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I am looking to build a analog high pass filter with a cutoff frequency of 5.3 kHz. I have found a design which suits my need but I would like to adapt it from the 120V AC, 60Hz and a cutoff frequency of 50kHz it was designed for to the UK 240/230V AC, 50 Hz standard, with a cutoff frequency of 5.3kHz. Any ideas on how to do it to maintain a safe circuit and a good signal ?

I also would like to double check it is safe enough. Should I add a 1:1 transformer to isolate the mains ?

The overall procedure I hope to follow is :

"To measure the EMI on the power line, we used the same hardware used in LightWave [4]. An analog high-pass filter (HPF) with a 3 dB corner frequency of 5.3 kHz is used to reject the strong 60 Hz component. The output of the HPF is sampled at 1 MS/s using a 12-bit analog-to-digital (ADC) converter in the USRP (Universal Software Radio Peripheral) followed by transforming the signal into frequency domain using a 32,768-point fast Fourier transform (FFT), yielding a frequency resolution (or bin size) of 30.5 Hz. The signal from the USRP is then fed into the computer for data analysis. It should be noted that a USRP was used in this prototype simply for convenience." from UTouch Paper

I hope that I didn't say anything too stupid. I'm still a novice, but willing to learn ;)

High Pass Filter Schematic

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  • \$\begingroup\$ Besides I have no idea where the 5.3kHz here come from, all you have to do is make sure it can stand the higher voltage. If you want isolation, add isolation, if you dont want it, dont do it. \$\endgroup\$ – PlasmaHH Aug 18 '15 at 15:54
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The "safety" of the circuit depends on the voltage rating of the capacitors. 450 V should be high enough for either 120 VAC or 250 VAC.

However, the corner frequency of the filter with the component values shown is 50 kHz, not 5.3 kHz.

If you use an additional isolation transformer, it will have a strong low-pass effect that may wipe out the signal you're looking for.

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  • \$\begingroup\$ Thank you for the comment. Sorry if I didn't express my question clearly enough, English is not my first language. I really want to know how to go from 50kHz to 5.3kHz, I understand I could just change the resistance or the capacitors of the circuit but I don't know what makes the most sense and will maintain a better signal, while remaining safe. [I edited the main post] \$\endgroup\$ – Sorade Aug 19 '15 at 11:21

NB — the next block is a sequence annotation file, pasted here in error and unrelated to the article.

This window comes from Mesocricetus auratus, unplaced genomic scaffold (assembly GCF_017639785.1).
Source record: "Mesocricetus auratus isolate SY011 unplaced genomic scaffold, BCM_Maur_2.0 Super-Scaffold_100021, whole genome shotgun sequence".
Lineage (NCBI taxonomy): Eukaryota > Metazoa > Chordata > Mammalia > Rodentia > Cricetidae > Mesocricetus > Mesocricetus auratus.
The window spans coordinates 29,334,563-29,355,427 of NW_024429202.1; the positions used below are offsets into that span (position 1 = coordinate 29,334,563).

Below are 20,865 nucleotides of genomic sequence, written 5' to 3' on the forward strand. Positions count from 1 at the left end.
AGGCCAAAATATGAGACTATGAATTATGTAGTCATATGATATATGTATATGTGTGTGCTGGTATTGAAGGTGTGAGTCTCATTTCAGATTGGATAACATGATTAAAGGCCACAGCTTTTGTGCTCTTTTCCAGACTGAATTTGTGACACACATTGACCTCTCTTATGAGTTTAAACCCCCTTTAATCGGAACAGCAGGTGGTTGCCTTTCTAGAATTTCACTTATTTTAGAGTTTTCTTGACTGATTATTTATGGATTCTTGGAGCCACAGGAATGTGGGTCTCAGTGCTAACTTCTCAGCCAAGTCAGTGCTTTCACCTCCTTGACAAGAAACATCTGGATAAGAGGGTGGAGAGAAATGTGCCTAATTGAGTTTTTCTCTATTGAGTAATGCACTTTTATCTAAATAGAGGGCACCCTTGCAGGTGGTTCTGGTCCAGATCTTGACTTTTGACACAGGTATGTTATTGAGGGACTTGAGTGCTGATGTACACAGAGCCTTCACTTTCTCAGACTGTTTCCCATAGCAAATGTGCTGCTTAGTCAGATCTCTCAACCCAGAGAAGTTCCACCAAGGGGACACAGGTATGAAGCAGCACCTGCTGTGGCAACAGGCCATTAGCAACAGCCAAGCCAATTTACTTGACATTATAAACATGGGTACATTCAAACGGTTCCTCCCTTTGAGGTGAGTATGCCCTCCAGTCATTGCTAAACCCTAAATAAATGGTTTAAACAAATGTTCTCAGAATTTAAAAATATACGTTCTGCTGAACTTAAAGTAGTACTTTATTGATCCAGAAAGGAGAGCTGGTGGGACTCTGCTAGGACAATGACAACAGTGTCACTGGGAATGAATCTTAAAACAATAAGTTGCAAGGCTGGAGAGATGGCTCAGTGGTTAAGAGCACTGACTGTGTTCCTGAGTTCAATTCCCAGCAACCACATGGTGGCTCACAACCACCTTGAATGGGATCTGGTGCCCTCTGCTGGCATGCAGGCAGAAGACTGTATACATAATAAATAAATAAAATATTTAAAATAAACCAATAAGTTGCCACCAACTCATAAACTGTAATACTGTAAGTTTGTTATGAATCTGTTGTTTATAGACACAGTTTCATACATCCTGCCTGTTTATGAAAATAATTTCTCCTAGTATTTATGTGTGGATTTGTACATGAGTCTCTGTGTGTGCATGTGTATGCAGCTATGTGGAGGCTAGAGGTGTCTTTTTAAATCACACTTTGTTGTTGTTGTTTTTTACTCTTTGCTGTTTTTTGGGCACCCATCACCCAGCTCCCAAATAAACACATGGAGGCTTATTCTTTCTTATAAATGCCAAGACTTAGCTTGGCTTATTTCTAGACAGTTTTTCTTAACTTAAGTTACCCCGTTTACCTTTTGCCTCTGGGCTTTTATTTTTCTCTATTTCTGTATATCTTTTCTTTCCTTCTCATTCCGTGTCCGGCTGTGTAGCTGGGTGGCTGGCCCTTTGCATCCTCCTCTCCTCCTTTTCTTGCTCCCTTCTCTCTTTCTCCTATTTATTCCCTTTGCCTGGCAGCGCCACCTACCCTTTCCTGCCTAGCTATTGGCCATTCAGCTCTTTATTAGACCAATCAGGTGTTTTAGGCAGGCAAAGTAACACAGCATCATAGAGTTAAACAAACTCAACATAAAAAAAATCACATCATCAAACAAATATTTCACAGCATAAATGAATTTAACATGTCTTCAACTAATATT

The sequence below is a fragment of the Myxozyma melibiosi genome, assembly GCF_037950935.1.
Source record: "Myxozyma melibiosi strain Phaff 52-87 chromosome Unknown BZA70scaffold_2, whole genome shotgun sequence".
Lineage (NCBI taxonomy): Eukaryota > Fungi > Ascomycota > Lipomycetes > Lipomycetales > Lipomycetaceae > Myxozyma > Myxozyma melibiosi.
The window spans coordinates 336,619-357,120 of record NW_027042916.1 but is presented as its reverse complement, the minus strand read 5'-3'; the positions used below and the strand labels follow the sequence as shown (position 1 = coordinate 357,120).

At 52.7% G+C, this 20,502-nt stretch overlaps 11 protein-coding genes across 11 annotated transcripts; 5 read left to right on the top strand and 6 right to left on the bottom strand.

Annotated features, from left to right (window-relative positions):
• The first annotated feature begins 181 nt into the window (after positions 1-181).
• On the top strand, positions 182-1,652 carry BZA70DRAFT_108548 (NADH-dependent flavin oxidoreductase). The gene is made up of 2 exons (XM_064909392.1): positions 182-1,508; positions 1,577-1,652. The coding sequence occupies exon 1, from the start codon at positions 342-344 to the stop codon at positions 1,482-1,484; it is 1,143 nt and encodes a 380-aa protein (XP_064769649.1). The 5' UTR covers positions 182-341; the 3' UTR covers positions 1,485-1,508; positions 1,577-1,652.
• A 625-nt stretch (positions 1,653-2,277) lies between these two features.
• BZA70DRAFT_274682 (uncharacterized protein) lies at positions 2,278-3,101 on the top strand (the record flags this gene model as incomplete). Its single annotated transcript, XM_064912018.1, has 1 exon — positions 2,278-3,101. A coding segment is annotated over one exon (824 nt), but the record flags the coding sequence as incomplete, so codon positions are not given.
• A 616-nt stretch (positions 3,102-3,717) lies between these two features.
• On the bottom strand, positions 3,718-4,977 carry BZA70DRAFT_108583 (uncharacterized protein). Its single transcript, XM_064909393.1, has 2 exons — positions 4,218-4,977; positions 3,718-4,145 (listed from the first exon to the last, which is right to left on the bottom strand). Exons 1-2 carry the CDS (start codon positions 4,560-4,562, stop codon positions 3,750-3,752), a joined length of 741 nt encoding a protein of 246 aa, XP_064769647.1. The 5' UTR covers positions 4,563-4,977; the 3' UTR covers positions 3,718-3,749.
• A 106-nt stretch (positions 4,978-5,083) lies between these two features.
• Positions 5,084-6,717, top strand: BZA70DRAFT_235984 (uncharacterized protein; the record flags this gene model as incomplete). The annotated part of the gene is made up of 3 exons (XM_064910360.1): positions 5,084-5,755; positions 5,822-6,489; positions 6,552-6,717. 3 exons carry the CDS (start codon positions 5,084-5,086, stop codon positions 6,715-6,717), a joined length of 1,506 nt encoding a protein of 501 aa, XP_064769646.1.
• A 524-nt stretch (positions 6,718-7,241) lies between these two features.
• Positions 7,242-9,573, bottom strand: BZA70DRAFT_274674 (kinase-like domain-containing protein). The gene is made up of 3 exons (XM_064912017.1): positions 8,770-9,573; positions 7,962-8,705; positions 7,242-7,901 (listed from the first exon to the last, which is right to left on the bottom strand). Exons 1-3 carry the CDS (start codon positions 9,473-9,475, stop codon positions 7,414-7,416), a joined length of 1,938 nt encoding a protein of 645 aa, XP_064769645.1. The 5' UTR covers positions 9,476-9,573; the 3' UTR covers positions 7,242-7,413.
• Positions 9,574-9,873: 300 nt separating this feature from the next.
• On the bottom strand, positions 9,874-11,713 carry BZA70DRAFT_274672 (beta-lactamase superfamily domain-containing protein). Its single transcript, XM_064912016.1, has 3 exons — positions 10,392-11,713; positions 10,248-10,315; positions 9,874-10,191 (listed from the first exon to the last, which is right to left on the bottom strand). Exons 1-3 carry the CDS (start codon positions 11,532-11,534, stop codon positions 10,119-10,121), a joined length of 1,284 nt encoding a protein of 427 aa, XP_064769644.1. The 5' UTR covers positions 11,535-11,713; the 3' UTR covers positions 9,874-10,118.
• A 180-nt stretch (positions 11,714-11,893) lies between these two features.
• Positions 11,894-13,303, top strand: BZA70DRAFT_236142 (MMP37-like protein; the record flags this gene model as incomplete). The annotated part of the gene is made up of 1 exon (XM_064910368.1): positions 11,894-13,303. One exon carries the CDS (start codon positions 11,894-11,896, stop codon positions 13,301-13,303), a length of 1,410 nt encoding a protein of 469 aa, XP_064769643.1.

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    \$\begingroup\$ If you multiply all of the resistor values by 10, you'll get a cutoff frequency of 5 kHz, which might be close enough. If you really care about the difference between 5.0 and 5.3 kHz, change R1 to 910 ohms instead of 1000 ohms. \$\endgroup\$ – Dave Tweed Aug 19 '15 at 11:43
  • \$\begingroup\$ Thanks Dave. Purely out of curiosity, why only change the resitor values rather than the capacitors or both ? \$\endgroup\$ – Sorade Aug 19 '15 at 12:02
  • \$\begingroup\$ Because resistors are cheaper than capacitors? You really didn't put very many constraints on the design, so I chose the easiest path. \$\endgroup\$ – Dave Tweed Aug 19 '15 at 12:11
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@ Dave Tweed.

To answer your last comment. The only information I have on the protocol to follow is : "To measure the EMI on the power line, we used the same hardware used in LightWave [4]. An analog high-pass filter (HPF) with a 3 dB corner frequency of 5.3 kHz is used to reject the strong 60 Hz component. The output of the HPF is sampled at 1 MS/s using a 12-bit analog-to-digital (ADC) converter in the USRP (Universal Software Radio Peripheral) followed by transforming the signal into frequency domain using a 32,768-point fast Fourier transform (FFT), yielding a frequency resolution (or bin size) of 30.5 Hz. The signal from the USRP is then fed into the computer for data analysis. It should be noted that a USRP was used in this prototype simply for convenience."

So I don't know if there is some unspoken implication this might apply on the circuit ?

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